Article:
The dog days of summer are usually considered one of the more forgettable times of the year.
However, for those who love to fish creeks for smallmouth, rock bass, and other game fish, this is an optimal time to get out. The long, hot days mean lower water levels and great fishing holes.
Growing up fishing these creeks, we would use a plethora of different baits. Our favorite by far, though, was live minnows.
While many people prefer to purchase minnows from a bait shop, the availability and quality often leave much to be desired.
Many people do not know you can easily catch an abundance of baitfish (and even some crawfish and hellgrammites) simply by seining for them yourself.
In a nutshell, this is how you seine for baitfish:
- Find a smaller feeder stream or shallow area of a main creek with “holes” that will hold minnows
- Use two people to spread out your seine
- Set the poles at a 45-degree angle, allow the weights to drop
- Cover entire chokepoint with net
- If you have extra bodies, have them push the minnows by walking them towards the seine
- Finally, rotate the bottoms of the seine poles to orient the net horizontally
- Retrieve your bait
Now, let’s get into the details.
What is Seining?
Seining is a method of fishing that utilizes a net called a seine. This net is unique in that it is vertical in the water or held at a steep angle with weights holding the bottom down while the top is kept floating by corks or foam floats.
While these are commonly found deployed on an industrial scale on fishing liners and can be hundreds of yards in length, they can also be very small and simple – easily managed by one or two people.
The legacy of seining is a long one, going all the way back to the Stone Age where native peoples would use crude nets made of plant fibers and stones to catch fish for their communities.
Today, while we have more efficient means of seining, the basic blueprint has changed very little throughout the ages. Although this method of catching fish is hardly the most popular nowadays for the average angler, it offers tremendous upside as a means of securing high-quality baitfish.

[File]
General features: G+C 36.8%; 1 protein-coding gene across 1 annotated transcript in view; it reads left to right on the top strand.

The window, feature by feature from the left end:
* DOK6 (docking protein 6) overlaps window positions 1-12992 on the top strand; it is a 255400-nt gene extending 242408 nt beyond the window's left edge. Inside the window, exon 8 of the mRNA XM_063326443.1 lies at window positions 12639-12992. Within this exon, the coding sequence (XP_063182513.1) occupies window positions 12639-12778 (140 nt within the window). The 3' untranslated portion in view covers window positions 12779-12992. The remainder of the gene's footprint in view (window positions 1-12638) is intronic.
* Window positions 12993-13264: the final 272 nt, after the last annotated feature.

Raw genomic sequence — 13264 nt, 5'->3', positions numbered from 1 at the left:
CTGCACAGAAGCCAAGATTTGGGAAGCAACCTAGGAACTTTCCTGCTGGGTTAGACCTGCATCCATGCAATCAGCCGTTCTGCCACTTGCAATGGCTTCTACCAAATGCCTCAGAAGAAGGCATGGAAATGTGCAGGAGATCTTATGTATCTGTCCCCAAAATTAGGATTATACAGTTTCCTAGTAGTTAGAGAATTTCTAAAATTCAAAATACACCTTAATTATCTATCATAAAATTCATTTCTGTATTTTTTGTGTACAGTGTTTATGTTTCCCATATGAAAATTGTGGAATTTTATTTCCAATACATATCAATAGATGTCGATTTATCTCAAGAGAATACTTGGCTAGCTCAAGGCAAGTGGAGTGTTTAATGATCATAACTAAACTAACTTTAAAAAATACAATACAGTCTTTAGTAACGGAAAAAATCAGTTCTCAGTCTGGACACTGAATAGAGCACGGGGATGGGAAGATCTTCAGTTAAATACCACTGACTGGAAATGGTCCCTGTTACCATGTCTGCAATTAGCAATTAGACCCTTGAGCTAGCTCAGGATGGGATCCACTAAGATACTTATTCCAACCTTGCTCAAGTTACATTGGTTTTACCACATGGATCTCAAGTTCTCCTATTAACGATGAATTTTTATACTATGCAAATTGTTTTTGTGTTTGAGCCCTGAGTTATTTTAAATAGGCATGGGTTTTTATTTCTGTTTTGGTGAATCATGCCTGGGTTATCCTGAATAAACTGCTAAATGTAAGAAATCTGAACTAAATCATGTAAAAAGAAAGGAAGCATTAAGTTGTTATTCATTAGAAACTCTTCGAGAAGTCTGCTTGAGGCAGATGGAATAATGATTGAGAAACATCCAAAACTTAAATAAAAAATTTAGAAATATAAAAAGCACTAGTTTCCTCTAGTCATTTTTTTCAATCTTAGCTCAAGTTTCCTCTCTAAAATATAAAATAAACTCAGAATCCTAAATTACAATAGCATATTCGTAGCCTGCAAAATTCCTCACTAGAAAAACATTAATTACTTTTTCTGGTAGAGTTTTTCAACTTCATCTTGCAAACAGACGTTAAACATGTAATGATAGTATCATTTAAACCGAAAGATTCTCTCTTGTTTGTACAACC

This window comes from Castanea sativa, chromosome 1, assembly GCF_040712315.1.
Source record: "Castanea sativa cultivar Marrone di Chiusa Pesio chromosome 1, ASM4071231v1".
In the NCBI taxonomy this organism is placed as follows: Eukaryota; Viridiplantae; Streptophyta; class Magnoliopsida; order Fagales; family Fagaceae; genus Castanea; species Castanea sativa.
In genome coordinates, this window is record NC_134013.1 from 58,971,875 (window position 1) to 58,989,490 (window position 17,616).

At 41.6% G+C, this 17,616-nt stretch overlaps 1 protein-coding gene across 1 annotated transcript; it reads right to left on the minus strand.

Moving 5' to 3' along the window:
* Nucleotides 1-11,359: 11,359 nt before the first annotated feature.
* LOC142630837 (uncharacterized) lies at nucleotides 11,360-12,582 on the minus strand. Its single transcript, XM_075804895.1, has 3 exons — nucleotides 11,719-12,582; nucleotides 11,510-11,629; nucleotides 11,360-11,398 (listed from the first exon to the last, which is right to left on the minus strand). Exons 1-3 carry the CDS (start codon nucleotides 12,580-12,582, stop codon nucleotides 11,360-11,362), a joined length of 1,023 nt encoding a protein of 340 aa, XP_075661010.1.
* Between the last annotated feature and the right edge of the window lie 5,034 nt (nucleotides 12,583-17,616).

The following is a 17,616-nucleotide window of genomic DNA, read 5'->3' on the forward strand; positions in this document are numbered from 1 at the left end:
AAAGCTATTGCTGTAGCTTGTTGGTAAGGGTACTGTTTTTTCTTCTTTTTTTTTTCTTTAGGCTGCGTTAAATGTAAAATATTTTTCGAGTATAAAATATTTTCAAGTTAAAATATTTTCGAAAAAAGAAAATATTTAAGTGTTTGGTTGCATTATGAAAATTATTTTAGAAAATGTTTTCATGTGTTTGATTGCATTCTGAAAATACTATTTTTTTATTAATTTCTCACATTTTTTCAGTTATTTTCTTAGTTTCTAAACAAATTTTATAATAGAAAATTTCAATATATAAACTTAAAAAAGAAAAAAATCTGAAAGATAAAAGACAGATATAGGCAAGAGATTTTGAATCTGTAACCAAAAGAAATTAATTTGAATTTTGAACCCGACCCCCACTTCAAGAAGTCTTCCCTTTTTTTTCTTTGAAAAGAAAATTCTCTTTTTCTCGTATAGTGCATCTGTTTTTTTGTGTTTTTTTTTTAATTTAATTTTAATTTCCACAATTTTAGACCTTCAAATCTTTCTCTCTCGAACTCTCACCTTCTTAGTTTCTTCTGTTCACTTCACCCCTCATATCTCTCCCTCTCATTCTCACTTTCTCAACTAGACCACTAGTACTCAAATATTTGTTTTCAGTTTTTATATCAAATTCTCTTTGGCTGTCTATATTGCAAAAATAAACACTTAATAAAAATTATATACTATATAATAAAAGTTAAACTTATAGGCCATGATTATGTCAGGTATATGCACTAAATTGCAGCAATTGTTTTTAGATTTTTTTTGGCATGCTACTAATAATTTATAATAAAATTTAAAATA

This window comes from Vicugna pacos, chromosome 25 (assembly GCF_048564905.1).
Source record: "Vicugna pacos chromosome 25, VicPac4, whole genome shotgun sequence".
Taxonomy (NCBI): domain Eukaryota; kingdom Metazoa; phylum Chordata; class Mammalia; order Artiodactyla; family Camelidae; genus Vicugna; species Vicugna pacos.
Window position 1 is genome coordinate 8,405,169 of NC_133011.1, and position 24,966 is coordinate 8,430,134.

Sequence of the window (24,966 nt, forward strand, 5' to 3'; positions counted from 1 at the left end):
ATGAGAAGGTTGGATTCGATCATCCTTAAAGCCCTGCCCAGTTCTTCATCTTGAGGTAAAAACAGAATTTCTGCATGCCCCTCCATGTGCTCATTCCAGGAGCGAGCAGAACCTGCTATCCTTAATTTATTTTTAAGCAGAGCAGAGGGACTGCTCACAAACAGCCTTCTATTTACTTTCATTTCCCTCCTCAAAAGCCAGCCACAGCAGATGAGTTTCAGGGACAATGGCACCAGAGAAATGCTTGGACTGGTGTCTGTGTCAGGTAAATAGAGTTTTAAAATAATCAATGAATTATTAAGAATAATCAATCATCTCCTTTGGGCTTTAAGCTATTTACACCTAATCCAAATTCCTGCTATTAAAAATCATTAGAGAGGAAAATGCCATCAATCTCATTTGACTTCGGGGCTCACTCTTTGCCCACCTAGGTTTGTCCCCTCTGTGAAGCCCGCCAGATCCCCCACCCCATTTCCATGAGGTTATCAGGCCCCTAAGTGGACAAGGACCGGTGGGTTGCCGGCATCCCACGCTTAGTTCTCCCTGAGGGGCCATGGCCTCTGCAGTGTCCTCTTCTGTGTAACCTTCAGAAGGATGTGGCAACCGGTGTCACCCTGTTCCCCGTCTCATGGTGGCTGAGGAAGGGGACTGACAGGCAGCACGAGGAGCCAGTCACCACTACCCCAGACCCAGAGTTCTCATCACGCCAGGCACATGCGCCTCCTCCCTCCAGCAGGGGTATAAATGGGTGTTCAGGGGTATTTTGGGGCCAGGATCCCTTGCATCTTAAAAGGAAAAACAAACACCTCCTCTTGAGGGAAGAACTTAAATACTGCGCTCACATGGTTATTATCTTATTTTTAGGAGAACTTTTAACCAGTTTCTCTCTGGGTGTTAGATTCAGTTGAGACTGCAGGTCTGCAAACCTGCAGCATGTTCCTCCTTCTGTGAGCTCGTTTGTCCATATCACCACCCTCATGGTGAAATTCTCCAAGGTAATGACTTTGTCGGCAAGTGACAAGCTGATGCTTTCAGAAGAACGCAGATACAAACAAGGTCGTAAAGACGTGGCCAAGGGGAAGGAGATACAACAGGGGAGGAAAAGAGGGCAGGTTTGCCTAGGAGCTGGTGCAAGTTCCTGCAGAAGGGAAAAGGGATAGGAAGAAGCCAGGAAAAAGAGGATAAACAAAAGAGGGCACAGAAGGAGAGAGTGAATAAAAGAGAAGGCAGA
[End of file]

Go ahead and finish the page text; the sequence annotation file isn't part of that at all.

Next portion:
What’s more, you can easily seine for minnows in the shallower and narrower parts of the stream you plan on fishing, eliminating the need for the hassle of purchasing bait at retailers.
What You Need
The idea of catching your own bait may seem a bit intimidating at first. It can come across as a lot of unnecessary work, and people may find the learning curve a bit off-putting.
There is certainly a bit to learn, but the upside of acquiring and developing this skill can pay huge dividends. Moreover, I cannot stress enough just how fun it is to seine for minnows – and this goes double for kids who are just learning the fishing game.
Some of the fondest memories are seining minnows with my grandfather and brothers at dawn in Little Rush Creek in southern Ohio. We would seine minnows for 20 minutes, catch 100 minnows, and spend the rest of the day reeling in incredible Smallmouth as we walked the 3 mile stretch up the creek.
Parents looking for a fun family activity can’t go wrong doing this, and you don’t need much to get started. You can usually do so for less than an initial $100 supply investment.
To get started seining minnows, you’ll want to invest in 3 relatively inexpensive items. The first is the seine itself.
These come in about as many different sizes as you could imagine, but for the purposes of seining minnows it is a good idea to stick with the 4 foot by 15 or 20 foot nets.
These can be purchased at a variety of different outdoor retailers and generally run from about $40 – $60 depending on the quality you’re seeking.
Generally, these nets are made of durable polyethylene or nylon fiber and designed to hold its own when it comes to wear and tear. The nets holes will usually also be very fine as to allow water to easily pass through without allowing any fish a chance to escape.